UWRF now has two cloud storage systems, OneDrive and FalconShare

Posted September 29, 2015

Earlier this year, UW-River Falls introduced a new cloud storage system from Microsoft called OneDrive for Business.

OneDrive was added on May 5 as part of a service agreement with Microsoft. OneDrive provides an option for cloud storage in addition to FalconShare, which has been around for years. Both cloud storage systems are available to all students, faculty and staff on campus.

Cloud storage allows a person to store data remotely over a network. The data can be maintained or backed up remotely.

Todd Schaefer, enterprise systems and services manager for the Division of Technology Services (DoTS), said that cloud storage has many benefits compared to flash drives or hard drives. The benefits of cloud storage are that users have access to anything stored in the system at all times and don’t have to carry around a physical storage device. Cloud storage also will automatically save multiple backup states for files, so if someone accidentally deletes a file they can easily find another backup for that file.

OneDrive is an Office 360 cloud storage system that can be used to store, sync and share files. OneDrive allows students and faculty to easily share files with each other, which can help when dealing with projects that require multiple students to work on it. The system can hold up to 1 terabyte of storage space per user.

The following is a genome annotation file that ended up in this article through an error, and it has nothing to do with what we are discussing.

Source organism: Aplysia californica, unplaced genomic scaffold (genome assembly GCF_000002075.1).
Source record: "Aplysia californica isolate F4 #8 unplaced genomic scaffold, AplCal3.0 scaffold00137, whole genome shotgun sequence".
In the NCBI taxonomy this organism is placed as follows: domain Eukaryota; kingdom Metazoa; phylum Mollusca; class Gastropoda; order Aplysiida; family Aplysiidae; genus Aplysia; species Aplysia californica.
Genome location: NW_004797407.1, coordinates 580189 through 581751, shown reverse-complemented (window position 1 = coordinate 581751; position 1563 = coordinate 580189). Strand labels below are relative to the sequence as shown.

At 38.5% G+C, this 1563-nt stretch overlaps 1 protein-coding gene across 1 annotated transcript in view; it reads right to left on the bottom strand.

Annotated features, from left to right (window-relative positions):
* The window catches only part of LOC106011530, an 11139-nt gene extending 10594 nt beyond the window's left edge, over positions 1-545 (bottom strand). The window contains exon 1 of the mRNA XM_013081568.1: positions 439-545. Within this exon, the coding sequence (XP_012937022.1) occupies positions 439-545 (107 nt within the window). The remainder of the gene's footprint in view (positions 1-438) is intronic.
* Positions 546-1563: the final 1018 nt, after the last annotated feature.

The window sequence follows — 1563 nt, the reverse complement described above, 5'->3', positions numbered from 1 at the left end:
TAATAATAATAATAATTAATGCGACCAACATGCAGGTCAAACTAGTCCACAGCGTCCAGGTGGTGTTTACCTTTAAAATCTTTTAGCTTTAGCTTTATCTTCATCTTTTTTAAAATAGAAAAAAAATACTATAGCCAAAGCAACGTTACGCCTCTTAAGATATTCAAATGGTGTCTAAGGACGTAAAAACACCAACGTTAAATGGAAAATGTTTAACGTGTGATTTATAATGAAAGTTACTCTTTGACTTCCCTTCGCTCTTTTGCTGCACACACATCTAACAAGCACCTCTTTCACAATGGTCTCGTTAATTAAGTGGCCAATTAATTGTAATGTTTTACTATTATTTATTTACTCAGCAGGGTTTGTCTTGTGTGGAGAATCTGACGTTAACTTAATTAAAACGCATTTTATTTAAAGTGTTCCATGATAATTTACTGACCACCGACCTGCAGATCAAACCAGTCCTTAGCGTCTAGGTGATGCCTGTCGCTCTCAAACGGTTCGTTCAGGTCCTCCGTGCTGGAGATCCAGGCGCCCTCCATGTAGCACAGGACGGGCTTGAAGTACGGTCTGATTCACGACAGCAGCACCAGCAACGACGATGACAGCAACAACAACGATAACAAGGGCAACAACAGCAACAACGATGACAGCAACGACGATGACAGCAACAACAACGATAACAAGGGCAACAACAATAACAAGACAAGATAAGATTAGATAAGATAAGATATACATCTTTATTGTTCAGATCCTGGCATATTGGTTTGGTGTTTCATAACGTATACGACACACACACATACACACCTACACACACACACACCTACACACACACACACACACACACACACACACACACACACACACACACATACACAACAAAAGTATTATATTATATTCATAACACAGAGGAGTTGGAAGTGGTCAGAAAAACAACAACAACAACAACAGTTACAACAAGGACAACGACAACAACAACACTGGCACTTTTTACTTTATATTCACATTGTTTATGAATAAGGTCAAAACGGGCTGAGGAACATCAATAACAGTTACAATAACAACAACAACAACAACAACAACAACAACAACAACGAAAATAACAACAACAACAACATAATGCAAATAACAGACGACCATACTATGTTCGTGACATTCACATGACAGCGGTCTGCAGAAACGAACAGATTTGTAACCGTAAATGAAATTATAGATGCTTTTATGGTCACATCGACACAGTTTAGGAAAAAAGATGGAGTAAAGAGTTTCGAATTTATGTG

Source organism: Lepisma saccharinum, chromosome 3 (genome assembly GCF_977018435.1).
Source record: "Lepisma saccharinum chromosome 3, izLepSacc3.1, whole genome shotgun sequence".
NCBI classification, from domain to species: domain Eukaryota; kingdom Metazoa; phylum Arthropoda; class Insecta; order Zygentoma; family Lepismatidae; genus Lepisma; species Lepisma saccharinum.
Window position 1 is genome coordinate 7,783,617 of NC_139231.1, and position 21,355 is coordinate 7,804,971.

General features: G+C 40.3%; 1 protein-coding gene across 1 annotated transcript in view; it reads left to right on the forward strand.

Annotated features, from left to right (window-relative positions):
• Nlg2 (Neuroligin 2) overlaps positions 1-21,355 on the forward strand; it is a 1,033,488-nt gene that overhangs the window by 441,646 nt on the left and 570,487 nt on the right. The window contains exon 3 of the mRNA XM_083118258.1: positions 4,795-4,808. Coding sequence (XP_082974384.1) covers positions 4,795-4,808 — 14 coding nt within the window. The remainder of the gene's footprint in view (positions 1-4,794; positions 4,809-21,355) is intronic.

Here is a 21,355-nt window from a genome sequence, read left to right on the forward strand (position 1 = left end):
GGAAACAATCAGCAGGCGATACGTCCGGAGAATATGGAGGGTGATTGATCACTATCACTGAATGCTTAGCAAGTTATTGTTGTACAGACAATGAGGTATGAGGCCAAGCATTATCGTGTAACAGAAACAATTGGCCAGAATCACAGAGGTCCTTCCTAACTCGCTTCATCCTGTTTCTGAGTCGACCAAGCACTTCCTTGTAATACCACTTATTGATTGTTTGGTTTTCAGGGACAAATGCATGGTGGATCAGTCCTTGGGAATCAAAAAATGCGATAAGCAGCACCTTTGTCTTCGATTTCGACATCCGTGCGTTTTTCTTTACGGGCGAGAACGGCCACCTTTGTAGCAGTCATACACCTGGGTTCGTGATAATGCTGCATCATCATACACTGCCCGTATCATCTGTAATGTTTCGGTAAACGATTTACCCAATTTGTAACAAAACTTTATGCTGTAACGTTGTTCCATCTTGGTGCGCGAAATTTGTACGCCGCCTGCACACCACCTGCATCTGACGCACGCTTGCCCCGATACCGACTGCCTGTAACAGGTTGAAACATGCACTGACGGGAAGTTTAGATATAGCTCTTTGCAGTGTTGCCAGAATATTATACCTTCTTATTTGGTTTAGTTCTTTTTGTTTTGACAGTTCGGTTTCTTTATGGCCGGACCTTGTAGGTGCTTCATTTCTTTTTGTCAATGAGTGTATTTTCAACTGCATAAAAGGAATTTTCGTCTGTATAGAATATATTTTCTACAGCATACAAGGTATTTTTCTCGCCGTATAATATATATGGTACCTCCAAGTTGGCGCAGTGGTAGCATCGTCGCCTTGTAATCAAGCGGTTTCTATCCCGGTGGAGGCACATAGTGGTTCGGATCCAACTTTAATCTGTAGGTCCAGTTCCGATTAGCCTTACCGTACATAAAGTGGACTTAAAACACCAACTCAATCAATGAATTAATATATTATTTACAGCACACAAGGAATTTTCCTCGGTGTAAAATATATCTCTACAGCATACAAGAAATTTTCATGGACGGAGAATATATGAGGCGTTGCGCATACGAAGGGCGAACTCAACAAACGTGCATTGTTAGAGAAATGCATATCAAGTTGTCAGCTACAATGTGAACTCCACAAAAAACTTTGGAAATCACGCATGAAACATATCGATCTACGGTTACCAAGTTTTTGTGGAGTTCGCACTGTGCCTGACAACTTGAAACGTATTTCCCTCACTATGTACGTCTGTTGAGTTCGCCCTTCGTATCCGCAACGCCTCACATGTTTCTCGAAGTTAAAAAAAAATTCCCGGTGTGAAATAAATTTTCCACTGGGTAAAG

Some of the limitations of OneDrive, according to the DoTS website, are that it can only sync up to 2 gigabyte-sized files and it also is limited to 20,000 files or folders to be synced at once.

FalconShare is the on-campus cloud storage system that can do many of the same things as OneDrive. According to the UWRF FalconShare page, the system can be accessed by any on campus workstation and allows users to share files with others. It also can back up files and may be able to restore a previous version of a file if it is deleted.

Both OneDrive and FalconShare require an Internet connection to access, which is one limitation the systems have compared to physical storage.

While both OneDrive and FalconShare are cloud-based systems, they have some differences, according to Schaefer. OneDrive is hosted by Microsoft, which allows it to have basically unlimited storage space compared to FalconShare, which has limited storage space.

FalconShare meanwhile is a bit quicker and will perform better since it is hosted on campus.

Since it was introduced, around 9,816 users have accessed OneDrive at some point while FalconShare averages around 50 logins per day, according to Schaefer.

Schaefer said that each cloud storage system has a place on campus and both have their advantages.

At some point, he added, UWRF might move away from FalconShare to a single cloud-based service that may or may not be OneDrive. For now, he noted, DoTS has no plans to change or move away from either system.